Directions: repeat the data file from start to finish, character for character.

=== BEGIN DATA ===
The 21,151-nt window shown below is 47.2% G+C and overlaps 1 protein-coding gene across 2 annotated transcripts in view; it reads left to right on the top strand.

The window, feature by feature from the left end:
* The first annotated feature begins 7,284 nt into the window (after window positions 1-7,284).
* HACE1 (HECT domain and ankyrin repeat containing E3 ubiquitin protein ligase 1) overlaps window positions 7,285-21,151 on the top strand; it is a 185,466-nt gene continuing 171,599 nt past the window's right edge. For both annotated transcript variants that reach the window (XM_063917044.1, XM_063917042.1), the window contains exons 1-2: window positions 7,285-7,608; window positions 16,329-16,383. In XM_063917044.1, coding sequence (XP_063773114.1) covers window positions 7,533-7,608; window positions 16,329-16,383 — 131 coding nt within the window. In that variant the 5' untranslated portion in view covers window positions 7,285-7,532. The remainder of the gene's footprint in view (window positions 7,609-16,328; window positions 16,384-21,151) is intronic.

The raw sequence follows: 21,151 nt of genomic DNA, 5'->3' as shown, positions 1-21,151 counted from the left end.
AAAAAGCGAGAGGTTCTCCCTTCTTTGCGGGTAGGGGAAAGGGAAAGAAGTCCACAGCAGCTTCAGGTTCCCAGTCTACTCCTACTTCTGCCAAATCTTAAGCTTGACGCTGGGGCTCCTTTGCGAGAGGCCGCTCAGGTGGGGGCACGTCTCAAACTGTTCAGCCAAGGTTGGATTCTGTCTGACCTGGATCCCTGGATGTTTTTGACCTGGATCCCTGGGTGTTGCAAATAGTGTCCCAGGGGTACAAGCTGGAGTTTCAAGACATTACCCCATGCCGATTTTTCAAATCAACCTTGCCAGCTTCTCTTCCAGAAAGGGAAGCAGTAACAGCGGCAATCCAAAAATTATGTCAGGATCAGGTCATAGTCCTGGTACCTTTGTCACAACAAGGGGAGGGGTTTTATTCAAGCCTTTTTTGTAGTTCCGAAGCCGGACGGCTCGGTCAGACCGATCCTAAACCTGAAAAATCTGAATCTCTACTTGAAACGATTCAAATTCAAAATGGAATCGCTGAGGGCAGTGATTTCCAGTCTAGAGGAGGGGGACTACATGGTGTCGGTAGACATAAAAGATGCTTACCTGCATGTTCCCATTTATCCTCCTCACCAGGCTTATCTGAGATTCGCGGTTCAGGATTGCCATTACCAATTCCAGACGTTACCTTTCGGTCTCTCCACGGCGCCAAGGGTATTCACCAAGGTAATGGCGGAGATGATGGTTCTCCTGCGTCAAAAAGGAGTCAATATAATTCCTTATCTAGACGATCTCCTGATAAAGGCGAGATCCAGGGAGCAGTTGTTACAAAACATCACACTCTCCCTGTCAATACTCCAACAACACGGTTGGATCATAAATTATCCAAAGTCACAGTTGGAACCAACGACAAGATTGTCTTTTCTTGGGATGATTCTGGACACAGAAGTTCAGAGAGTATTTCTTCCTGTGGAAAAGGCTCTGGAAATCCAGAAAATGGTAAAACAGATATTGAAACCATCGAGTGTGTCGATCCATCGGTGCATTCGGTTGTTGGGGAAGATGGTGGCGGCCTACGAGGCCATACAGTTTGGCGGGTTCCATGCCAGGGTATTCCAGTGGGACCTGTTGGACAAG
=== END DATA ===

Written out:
The 21,151-nt window shown below is 47.2% G+C and overlaps 1 protein-coding gene across 2 annotated transcripts in view; it reads left to right on the top strand.

The window, feature by feature from the left end:
* The first annotated feature begins 7,284 nt into the window (after window positions 1-7,284).
* HACE1 (HECT domain and ankyrin repeat containing E3 ubiquitin protein ligase 1) overlaps window positions 7,285-21,151 on the top strand; it is a 185,466-nt gene continuing 171,599 nt past the window's right edge. For both annotated transcript variants that reach the window (XM_063917044.1, XM_063917042.1), the window contains exons 1-2: window positions 7,285-7,608; window positions 16,329-16,383. In XM_063917044.1, coding sequence (XP_063773114.1) covers window positions 7,533-7,608; window positions 16,329-16,383 — 131 coding nt within the window. In that variant the 5' untranslated portion in view covers window positions 7,285-7,532. The remainder of the gene's footprint in view (window positions 7,609-16,328; window positions 16,384-21,151) is intronic.

The raw sequence follows: 21,151 nt of genomic DNA, 5'->3' as shown, positions 1-21,151 counted from the left end.
AAAAAGCGAGAGGTTCTCCCTTCTTTGCGGGTAGGGGAAAGGGAAAGAAGTCCACAGCAGCTTCAGGTTCCCAGTCTACTCCTACTTCTGCCAAATCTTAAGCTTGACGCTGGGGCTCCTTTGCGAGAGGCCGCTCAGGTGGGGGCACGTCTCAAACTGTTCAGCCAAGGTTGGATTCTGTCTGACCTGGATCCCTGGATGTTTTTGACCTGGATCCCTGGGTGTTGCAAATAGTGTCCCAGGGGTACAAGCTGGAGTTTCAAGACATTACCCCATGCCGATTTTTCAAATCAACCTTGCCAGCTTCTCTTCCAGAAAGGGAAGCAGTAACAGCGGCAATCCAAAAATTATGTCAGGATCAGGTCATAGTCCTGGTACCTTTGTCACAACAAGGGGAGGGGTTTTATTCAAGCCTTTTTTGTAGTTCCGAAGCCGGACGGCTCGGTCAGACCGATCCTAAACCTGAAAAATCTGAATCTCTACTTGAAACGATTCAAATTCAAAATGGAATCGCTGAGGGCAGTGATTTCCAGTCTAGAGGAGGGGGACTACATGGTGTCGGTAGACATAAAAGATGCTTACCTGCATGTTCCCATTTATCCTCCTCACCAGGCTTATCTGAGATTCGCGGTTCAGGATTGCCATTACCAATTCCAGACGTTACCTTTCGGTCTCTCCACGGCGCCAAGGGTATTCACCAAGGTAATGGCGGAGATGATGGTTCTCCTGCGTCAAAAAGGAGTCAATATAATTCCTTATCTAGACGATCTCCTGATAAAGGCGAGATCCAGGGAGCAGTTGTTACAAAACATCACACTCTCCCTGTCAATACTCCAACAACACGGTTGGATCATAAATTATCCAAAGTCACAGTTGGAACCAACGACAAGATTGTCTTTTCTTGGGATGATTCTGGACACAGAAGTTCAGAGAGTATTTCTTCCTGTGGAAAAGGCTCTGGAAATCCAGAAAATGGTAAAACAGATATTGAAACCATCGAGTGTGTCGATCCATCGGTGCATTCGGTTGTTGGGGAAGATGGTGGCGGCCTACGAGGCCATACAGTTTGGCGGGTTCCATGCCAGGGTATTCCAGTGGGACCTGTTGGACAAG